Aramco and its partner Sumitomo Chemical, sold shares in the 400,000 barrel-a-day PetroRabigh refinery in January 2008 at 21 riyals ($5.60). The sale valued the complex at just under $5 billion, or about half of what it cost to build. Aramco will likely be valued at its IPO at more than $1 trillion, according to analysts at Sanford C. Bernstein & Co. and Rystad Energy AS.
At first, the PetroRabigh IPO proved popular among local investors and it more than doubled in its first day of trading. But by the end of 2008, the stock had dropped 79 percent from its peak. PetroRabigh has accumulated losses of $428 million since its listing in 2008, according to data compiled by Bloomberg. In 2016, it made a profit of $9.7 million.
On Jan. 21 last year, when Saudi Arabia’s deputy crown prince shocked the global energy industry with his plan to sell shares in Aramco, PetroRabigh shares tumbled to an all-time low of 7 riyals. Since then, PetroRabigh shares have recovered to trade at 12.3 riyals, yet, the cash bleed continues. PetroRabigh reported a loss of $64 million in the first quarter.
Aramco owns stakes in two other listed refining companies — though the firm bought into them after they were already public. One is S-Oil Corp., a South Korean refiner capable of processing 669,000 barrels a day, in which Aramco has a 63.4 percent stake. The other is Showa Shell Sekiyu K.K., a Japanese group with a 445,000-barrel capacity, in which Aramco has a 15 percent holding. Both have performed better than PetroRabigh, delivering total returns in U.S. dollar terms of nearly 79 percent and 43 percent respectively from January 2008 to last week.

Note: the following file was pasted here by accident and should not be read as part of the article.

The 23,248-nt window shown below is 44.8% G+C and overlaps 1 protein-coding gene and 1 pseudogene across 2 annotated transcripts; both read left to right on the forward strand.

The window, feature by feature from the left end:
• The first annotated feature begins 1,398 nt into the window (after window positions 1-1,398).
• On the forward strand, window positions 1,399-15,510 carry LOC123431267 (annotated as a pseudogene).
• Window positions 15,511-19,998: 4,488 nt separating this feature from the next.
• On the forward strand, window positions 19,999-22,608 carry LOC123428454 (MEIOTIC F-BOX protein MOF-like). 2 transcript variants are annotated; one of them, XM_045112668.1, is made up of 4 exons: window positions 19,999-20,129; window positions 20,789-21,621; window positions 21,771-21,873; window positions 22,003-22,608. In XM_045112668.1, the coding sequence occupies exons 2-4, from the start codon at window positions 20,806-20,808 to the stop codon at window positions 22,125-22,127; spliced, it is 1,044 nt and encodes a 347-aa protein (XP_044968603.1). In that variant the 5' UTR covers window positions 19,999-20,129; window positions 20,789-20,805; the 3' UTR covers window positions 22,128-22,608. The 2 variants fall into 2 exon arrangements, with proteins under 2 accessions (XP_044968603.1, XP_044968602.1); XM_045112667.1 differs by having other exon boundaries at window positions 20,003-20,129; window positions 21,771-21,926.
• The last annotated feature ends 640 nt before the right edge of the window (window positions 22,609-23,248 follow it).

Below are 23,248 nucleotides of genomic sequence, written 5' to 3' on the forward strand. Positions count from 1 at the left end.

To be sure, there are huge differences between the PetroRabigh IPO and the forthcoming sale of its parent. Aramco produces more than 10 percent of the world’s oil, while PetroRabigh is able to refine 0.4 percent of the global total and is just one of the company’s nine domestic refineries. The parent is almost debt free, according to people familiar with the company, while PetroRabigh has debts of $11 billion, compared with an equity valuation below $3 billion, according to data compiled by Bloomberg.
The business itself is vastly different. “PetroRabigh is a downstream business, it’s about refining and chemicals, not about oil production, which is the core business of Saudi Aramco,” said Mazen Al-Sudairi, head of research at Al Rajhi Capital Co. in Riyadh.
Bottom of Form
While PetroRabigh itself can’t be used to value Aramco as a whole, it does help to appraise its downstream, or refining, business. Aramco controls 3.1 million barrels a day of global refining capacity, with 2 million inside the kingdom and the rest in the U.S., South Korea, Japan and China. Using PetroRabigh, S-Oil and Showa Shell Sekiyu as a combined benchmark to calculate the valuation of Aramco’s downstream business yields about $33 billion.
Within Aramco today, the IPO of PetroRabigh is seen as a sore chapter, according to people familiar with the company’s thinking, who asked not to be identified because they aren’t authorized to speak publicly. However, Aramco officials say it isn’t representative of the listing of the parent, the same people said.